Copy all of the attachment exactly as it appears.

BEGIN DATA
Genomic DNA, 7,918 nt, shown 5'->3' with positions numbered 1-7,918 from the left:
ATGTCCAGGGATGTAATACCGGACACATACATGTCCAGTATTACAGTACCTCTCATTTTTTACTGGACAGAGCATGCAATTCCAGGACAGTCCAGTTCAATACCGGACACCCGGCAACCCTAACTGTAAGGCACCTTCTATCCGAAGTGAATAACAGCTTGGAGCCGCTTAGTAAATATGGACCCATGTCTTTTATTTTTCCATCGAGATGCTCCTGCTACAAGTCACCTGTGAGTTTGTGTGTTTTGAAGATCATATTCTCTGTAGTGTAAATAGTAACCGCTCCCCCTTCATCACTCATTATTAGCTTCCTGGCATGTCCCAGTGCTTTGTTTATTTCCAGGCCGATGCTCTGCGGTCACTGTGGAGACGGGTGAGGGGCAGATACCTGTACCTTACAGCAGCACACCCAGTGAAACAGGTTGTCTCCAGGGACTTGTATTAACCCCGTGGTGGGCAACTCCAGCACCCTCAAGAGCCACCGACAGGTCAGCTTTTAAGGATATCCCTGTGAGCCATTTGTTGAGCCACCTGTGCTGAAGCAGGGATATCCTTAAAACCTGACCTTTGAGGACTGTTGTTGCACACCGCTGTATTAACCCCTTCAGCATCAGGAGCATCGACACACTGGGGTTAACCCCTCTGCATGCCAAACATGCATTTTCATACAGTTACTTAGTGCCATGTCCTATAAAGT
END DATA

Genomic DNA, 7,918 nt, shown 5'->3' with positions numbered 1-7,918 from the left:
ATGTCCAGGGATGTAATACCGGACACATACATGTCCAGTATTACAGTACCTCTCATTTTTTACTGGACAGAGCATGCAATTCCAGGACAGTCCAGTTCAATACCGGACACCCGGCAACCCTAACTGTAAGGCACCTTCTATCCGAAGTGAATAACAGCTTGGAGCCGCTTAGTAAATATGGACCCATGTCTTTTATTTTTCCATCGAGATGCTCCTGCTACAAGTCACCTGTGAGTTTGTGTGTTTTGAAGATCATATTCTCTGTAGTGTAAATAGTAACCGCTCCCCCTTCATCACTCATTATTAGCTTCCTGGCATGTCCCAGTGCTTTGTTTATTTCCAGGCCGATGCTCTGCGGTCACTGTGGAGACGGGTGAGGGGCAGATACCTGTACCTTACAGCAGCACACCCAGTGAAACAGGTTGTCTCCAGGGACTTGTATTAACCCCGTGGTGGGCAACTCCAGCACCCTCAAGAGCCACCGACAGGTCAGCTTTTAAGGATATCCCTGTGAGCCATTTGTTGAGCCACCTGTGCTGAAGCAGGGATATCCTTAAAACCTGACCTTTGAGGACTGTTGTTGCACACCGCTGTATTAACCCCTTCAGCATCAGGAGCATCGACACACTGGGGTTAACCCCTCTGCATGCCAAACATGCATTTTCATACAGTTACTTAGTGCCATGTCCTATAAAGT